The 5 most surprising players who qualified for the Tour Championship
This time last year, Lucas Glover was headed back to the Web.com (now Korn Ferry Tour) finals to try to get his card back. Now, (despite a 71st-hole double-bogey stumble at the BMW) he’s headed back to the Tour Championship for the first time in a decade.
“It means a lot, you know,” Glover said after his round. “So, pretty excited and, from what I understand, I get to go to Augusta next year. Hadn’t been there in a long time. Pretty excited about that. And yeah, I’m proud of my season.”
The last time Lucas Glover qualified for the Tour Championship was 2009, the year he won the U.S. Open. His current world rank of 63 is his best since 2011. A career renaissance indeed — borne from a T2 at last year’s Web.com Tour Championship.
Among this year’s debut class at the Tour Championship is Corey Conners, who came from nowhere to win the Valero Texas Open the week before this year’s Masters. Well, not technically nowhere — he actually came from the Monday qualifier. Conners became the first player on Tour since Arjun Atwal in 2010 to Monday qualify and then win that event.
Talk about making the most of an opportunity. Conners didn’t notch a single in the top-30 finish in his nine ensuing starts after the win, but no matter: he’s improved each of the last four weeks, going T27-T22-T21 before a clutch T7 showing at the BMW to punch his ticket back to Augusta and just about every other tournament, too. After his win, Conners made one thing clear: ”No more Monday qualifying!”
On Sunday, Jason Kokrak arrived at the 72nd hole needing birdie to have a chance at a trip to East Lake and all that comes with it. “141, wind off the left. I hit a little three-quarter pitching wedge,” he said. He stuck that wedge shot to four feet and rolled in the putt (“a little jittery,” he added) for a clutch birdie.
Afterwards, with his spot in the top 30 still uncertain, Kokrak thought aloud about the opportunity. “You know, it would mean the world,” he said. “I’ve never played the Masters. That would definitely mean I’m in all the biggest events.”
Kokrak’s spot in the Tour Championship is a testament to his consistency in a season where he missed just a single cut in 22 starts. Despite no wins in his career and just a single top-five finish this season (a T2 at the Valspar), Kokrak’s moving on in that No. 30 slot.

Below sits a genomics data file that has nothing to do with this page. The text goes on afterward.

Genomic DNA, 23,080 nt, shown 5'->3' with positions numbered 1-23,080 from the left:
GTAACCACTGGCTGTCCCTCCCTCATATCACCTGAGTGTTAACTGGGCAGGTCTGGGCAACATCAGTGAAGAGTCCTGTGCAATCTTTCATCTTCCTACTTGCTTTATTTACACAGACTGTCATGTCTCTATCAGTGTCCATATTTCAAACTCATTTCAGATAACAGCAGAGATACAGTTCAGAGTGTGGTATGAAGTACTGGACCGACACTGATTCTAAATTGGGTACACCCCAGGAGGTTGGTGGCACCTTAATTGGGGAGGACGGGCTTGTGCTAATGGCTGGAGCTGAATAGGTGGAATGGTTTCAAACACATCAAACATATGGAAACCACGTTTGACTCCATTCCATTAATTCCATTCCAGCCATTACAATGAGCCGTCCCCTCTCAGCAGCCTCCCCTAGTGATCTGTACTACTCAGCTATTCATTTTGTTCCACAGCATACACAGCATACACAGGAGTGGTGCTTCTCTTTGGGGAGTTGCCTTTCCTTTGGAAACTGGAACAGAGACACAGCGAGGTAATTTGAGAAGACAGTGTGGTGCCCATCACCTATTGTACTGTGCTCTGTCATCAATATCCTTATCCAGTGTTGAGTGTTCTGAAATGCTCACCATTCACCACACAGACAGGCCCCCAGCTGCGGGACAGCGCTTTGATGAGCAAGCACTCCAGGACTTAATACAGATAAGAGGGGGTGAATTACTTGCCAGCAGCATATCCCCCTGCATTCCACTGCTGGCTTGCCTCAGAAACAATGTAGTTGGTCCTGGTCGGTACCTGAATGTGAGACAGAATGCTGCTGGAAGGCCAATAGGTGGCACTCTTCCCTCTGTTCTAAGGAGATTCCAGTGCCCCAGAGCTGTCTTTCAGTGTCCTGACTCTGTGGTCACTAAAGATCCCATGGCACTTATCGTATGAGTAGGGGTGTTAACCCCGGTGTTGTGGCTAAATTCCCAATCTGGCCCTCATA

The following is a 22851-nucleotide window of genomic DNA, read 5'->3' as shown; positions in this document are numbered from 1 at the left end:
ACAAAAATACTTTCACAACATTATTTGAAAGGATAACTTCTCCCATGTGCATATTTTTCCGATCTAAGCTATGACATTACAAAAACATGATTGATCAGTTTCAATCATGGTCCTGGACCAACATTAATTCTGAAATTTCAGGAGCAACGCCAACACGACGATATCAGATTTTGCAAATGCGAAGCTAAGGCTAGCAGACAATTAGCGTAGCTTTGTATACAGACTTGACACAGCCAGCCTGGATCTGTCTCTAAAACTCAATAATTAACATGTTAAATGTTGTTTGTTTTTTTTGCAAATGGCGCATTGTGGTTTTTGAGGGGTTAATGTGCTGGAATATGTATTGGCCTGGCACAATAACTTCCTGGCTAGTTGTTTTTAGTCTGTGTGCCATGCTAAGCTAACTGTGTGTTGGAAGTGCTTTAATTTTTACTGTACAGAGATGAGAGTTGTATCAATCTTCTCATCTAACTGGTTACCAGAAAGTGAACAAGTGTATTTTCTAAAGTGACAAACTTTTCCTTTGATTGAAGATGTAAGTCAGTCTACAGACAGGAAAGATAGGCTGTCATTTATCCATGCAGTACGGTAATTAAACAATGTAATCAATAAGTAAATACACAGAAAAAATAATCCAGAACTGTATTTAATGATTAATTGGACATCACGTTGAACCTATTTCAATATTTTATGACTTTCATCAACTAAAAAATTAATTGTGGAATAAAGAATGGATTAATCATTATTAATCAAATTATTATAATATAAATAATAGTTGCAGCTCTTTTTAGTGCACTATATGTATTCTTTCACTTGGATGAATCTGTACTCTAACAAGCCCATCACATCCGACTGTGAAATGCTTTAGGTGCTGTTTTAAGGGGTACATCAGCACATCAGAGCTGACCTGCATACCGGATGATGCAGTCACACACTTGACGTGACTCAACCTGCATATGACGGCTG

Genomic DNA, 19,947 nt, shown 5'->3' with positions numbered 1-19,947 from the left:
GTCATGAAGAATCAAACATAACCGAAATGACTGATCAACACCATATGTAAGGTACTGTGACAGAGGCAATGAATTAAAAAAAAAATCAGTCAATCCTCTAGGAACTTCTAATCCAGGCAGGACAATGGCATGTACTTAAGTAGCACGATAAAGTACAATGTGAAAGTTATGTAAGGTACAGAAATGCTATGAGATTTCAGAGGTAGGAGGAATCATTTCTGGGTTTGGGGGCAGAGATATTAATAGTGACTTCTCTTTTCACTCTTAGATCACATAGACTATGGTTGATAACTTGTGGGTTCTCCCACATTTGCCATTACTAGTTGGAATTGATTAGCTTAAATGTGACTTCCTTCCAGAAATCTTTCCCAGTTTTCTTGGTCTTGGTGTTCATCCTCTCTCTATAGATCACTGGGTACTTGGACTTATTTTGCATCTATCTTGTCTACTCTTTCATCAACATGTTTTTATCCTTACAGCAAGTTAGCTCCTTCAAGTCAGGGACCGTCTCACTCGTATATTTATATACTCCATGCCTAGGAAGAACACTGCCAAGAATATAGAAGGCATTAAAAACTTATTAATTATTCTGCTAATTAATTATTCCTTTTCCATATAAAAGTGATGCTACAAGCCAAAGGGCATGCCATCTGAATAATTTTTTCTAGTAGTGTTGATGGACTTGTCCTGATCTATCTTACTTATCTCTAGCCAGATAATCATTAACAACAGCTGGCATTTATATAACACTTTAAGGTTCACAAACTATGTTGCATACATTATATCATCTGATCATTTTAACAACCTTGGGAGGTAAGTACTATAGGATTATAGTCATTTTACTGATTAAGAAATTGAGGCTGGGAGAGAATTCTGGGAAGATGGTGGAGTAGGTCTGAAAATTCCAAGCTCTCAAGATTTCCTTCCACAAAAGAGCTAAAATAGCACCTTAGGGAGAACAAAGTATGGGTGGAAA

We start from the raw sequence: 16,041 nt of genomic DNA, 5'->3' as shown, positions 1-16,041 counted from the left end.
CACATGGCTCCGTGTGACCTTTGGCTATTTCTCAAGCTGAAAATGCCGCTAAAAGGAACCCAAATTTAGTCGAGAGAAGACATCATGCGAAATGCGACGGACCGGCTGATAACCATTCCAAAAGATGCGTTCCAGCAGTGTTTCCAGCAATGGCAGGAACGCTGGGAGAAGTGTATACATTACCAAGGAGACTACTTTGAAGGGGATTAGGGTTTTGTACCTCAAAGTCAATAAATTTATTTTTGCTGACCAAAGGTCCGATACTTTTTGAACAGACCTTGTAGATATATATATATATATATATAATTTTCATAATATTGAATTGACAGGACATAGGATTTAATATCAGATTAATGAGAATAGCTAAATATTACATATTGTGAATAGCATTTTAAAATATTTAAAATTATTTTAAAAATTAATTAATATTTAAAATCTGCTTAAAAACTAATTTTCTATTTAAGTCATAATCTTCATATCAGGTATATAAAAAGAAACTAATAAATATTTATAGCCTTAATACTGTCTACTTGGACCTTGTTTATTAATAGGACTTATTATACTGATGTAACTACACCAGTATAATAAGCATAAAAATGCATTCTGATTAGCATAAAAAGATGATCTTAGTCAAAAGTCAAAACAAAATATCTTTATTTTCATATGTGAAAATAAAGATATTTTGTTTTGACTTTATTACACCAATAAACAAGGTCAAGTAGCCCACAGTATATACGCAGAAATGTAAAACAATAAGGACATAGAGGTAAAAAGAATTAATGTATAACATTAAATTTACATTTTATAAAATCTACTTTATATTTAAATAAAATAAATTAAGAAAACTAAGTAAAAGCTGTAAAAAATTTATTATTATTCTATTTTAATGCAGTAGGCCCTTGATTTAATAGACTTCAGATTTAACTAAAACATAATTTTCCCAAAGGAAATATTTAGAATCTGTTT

(As for unlucky No. 31? That belonged to Kevin Tway, who birdied 14-15-16-17 but needed one more shot to advance.)
While Lucas Glover is breaking the longest Tour Championship drought, Chez Reavie isn’t far behind. The 37-year-old grinder is riding four top finishes to East Lake: a T3 at the Sony Open, a T4 in Phoenix, a T3 at the U.S. Open, and a runaway victory a week later at the Travelers.
In contrast to Kokrak, Reavie didn’t exactly finish with a flourish: his 74-76 weekend was the worst in the field. But he’s in the midst of his best year on Tour, and it shows: Reavie has climbed to World No. 29 and to No. 25 in the FedEx Cup — with big money and big opportunity ahead.
Nobody following the trajectory of Sungjae Im’s pro career should be surprised at his charge up the FedEx Cup rankings — but the manner in which he qualified for the Tour Championship bears noticing. When Im tees it up at East Lake, it will be his 34th PGA Tour start this year, the most of anybody on Tour. Im essentially skipped only one week where he was qualified to play: The Puerto Rico Open in February.
Im is the only rookie to qualify for the season finale, which should cement his Rookie of the Year honors despite a handful of other newbies bagging their first Tour wins this season. Im was also one of seven players to make it to East Lake without a win. One big question remains: Now that Im can set his own schedule all next year, will he take any weeks off?!